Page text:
China has been the leading world importer of waste, at one point taking in more than 50 percent of the world’s plastic recyclables. As a result of National Sword, recycled material has piled up at recycling facilities across the country, like Brookhaven’s in Yaphank.

“Switching from single stream to dual stream was not something we wanted to do,” Andrade said during his presentation Monday night. “But it was a product of circumstance.”

Andrade went on to explain recent changes to the recycling marketplace were unexpected, noting that no one thought it would happen on the scale that it did and so quickly, too.

“In my opinion, the buyers need to own some of it,” Andrade said. “There were domestic mills when I started in this business. There were domestic processing plants. They started paying less money than the overseas plants and so everybody started shipping material overseas. People put all their eggs into one basket and then when China shut down there were no homes for us anymore.”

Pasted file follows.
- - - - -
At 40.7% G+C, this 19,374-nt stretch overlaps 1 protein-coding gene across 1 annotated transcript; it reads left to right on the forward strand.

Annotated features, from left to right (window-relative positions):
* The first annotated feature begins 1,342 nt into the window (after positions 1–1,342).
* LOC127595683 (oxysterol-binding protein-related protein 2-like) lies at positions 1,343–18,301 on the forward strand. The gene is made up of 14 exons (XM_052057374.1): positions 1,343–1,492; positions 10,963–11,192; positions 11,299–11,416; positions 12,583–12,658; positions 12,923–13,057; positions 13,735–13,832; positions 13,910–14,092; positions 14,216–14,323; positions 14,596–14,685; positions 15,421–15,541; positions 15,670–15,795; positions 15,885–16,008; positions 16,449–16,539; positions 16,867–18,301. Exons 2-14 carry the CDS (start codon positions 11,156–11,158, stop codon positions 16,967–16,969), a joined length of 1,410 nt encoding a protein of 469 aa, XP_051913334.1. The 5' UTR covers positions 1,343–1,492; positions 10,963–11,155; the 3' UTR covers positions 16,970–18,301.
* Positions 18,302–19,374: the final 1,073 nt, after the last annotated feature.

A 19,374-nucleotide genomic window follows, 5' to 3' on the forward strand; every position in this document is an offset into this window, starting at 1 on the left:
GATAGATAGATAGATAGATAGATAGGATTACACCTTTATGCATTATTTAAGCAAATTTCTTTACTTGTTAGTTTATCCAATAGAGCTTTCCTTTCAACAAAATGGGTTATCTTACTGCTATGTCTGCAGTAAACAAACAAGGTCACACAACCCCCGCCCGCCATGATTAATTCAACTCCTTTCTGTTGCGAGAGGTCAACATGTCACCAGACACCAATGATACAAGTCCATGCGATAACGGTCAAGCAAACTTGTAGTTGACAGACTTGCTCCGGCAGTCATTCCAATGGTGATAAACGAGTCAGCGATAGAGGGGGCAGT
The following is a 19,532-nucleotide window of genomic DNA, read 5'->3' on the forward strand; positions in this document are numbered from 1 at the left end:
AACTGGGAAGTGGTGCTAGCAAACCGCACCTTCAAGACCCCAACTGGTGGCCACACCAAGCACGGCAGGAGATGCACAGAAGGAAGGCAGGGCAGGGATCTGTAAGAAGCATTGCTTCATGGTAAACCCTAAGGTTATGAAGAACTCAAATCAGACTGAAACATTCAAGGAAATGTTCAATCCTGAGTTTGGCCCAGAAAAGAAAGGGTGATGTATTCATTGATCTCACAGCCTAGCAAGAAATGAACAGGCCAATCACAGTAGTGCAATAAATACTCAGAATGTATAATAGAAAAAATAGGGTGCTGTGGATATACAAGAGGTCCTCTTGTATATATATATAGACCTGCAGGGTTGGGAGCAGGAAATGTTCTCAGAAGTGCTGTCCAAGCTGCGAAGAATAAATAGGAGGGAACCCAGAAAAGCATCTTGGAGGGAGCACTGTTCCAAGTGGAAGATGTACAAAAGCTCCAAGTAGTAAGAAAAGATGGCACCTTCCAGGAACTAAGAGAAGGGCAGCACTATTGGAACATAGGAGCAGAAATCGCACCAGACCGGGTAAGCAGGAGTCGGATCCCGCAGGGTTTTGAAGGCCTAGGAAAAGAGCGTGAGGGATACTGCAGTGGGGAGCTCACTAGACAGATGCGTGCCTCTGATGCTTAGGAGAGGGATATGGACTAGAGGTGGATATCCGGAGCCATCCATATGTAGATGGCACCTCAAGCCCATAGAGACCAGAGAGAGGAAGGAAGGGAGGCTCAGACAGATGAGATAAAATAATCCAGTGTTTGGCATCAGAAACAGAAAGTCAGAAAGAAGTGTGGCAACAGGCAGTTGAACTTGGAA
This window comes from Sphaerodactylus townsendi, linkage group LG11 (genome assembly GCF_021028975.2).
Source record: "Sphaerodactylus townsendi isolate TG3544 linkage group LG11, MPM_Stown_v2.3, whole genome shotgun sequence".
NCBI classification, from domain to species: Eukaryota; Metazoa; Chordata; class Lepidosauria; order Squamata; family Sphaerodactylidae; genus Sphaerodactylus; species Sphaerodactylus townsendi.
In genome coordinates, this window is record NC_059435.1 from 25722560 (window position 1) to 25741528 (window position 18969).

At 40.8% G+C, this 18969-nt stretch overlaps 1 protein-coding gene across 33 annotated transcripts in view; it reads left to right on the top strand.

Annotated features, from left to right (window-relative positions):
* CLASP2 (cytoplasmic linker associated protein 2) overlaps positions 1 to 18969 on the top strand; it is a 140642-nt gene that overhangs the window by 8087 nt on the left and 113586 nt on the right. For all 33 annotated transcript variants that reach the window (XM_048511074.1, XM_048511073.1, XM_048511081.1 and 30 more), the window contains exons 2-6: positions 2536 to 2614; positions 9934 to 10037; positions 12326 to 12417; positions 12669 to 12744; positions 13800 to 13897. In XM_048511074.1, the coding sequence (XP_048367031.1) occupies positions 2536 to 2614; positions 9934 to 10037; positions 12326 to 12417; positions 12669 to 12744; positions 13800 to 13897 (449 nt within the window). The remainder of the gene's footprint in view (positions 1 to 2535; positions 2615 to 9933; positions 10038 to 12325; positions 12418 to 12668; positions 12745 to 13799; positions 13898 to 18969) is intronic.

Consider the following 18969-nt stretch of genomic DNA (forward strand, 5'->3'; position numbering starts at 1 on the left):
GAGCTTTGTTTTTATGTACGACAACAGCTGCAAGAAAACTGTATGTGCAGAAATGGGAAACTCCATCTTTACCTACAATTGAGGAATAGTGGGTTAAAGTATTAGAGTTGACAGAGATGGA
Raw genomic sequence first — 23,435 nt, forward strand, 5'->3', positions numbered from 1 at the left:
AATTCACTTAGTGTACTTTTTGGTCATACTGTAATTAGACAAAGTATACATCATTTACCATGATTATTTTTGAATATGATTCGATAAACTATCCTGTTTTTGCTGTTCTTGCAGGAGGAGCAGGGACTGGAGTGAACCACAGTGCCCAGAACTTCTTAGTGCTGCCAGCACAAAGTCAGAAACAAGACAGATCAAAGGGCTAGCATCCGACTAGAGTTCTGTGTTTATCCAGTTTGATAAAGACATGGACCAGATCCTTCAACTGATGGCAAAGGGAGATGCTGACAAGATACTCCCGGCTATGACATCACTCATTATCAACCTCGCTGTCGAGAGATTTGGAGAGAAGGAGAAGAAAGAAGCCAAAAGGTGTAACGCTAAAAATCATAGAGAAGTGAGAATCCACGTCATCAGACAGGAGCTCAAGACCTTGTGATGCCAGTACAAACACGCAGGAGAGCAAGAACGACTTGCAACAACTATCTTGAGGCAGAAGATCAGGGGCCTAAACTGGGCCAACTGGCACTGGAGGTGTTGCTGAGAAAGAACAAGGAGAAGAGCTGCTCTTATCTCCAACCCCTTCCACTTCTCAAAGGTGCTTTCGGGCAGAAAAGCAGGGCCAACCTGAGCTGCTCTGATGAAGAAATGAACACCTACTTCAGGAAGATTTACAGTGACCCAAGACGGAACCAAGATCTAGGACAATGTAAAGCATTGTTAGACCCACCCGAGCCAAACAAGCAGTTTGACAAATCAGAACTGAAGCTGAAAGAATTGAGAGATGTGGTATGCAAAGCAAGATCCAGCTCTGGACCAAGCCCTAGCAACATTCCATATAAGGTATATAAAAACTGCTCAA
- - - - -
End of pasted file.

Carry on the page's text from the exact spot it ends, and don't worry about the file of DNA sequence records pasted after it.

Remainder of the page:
While Andrade notes the future for domestic mills seems likely to turn the market around, he doesn’t believe it will happen for at least a year.

As the markets took a downturn, cross contamination of recycling became an issue. For Old Field resident and Sierra Club Long Island Group chair Jane Fasullo, the problem isn’t surprising. Fasullo took a tour of the single-stream facility and was surprised by what she saw.

It was an “eye-opening experience,” Fasullo said. “It wasn’t as lean of a separation as I thought it would be.”